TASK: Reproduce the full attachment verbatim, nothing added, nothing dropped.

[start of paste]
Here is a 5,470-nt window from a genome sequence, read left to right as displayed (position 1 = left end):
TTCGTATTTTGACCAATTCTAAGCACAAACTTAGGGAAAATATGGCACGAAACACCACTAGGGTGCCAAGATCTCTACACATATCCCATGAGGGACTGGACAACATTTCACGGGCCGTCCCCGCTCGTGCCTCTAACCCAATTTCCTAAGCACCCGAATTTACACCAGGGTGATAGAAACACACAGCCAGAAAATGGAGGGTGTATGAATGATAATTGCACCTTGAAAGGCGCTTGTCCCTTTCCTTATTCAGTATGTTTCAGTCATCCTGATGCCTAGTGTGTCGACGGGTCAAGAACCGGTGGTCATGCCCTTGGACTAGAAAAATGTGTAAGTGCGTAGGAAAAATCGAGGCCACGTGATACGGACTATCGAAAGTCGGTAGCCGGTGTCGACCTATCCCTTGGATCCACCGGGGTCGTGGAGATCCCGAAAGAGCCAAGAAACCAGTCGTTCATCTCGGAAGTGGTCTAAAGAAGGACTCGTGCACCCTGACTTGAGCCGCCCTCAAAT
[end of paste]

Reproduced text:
Here is a 5,470-nt window from a genome sequence, read left to right as displayed (position 1 = left end):
TTCGTATTTTGACCAATTCTAAGCACAAACTTAGGGAAAATATGGCACGAAACACCACTAGGGTGCCAAGATCTCTACACATATCCCATGAGGGACTGGACAACATTTCACGGGCCGTCCCCGCTCGTGCCTCTAACCCAATTTCCTAAGCACCCGAATTTACACCAGGGTGATAGAAACACACAGCCAGAAAATGGAGGGTGTATGAATGATAATTGCACCTTGAAAGGCGCTTGTCCCTTTCCTTATTCAGTATGTTTCAGTCATCCTGATGCCTAGTGTGTCGACGGGTCAAGAACCGGTGGTCATGCCCTTGGACTAGAAAAATGTGTAAGTGCGTAGGAAAAATCGAGGCCACGTGATACGGACTATCGAAAGTCGGTAGCCGGTGTCGACCTATCCCTTGGATCCACCGGGGTCGTGGAGATCCCGAAAGAGCCAAGAAACCAGTCGTTCATCTCGGAAGTGGTCTAAAGAAGGACTCGTGCACCCTGACTTGAGCCGCCCTCAAAT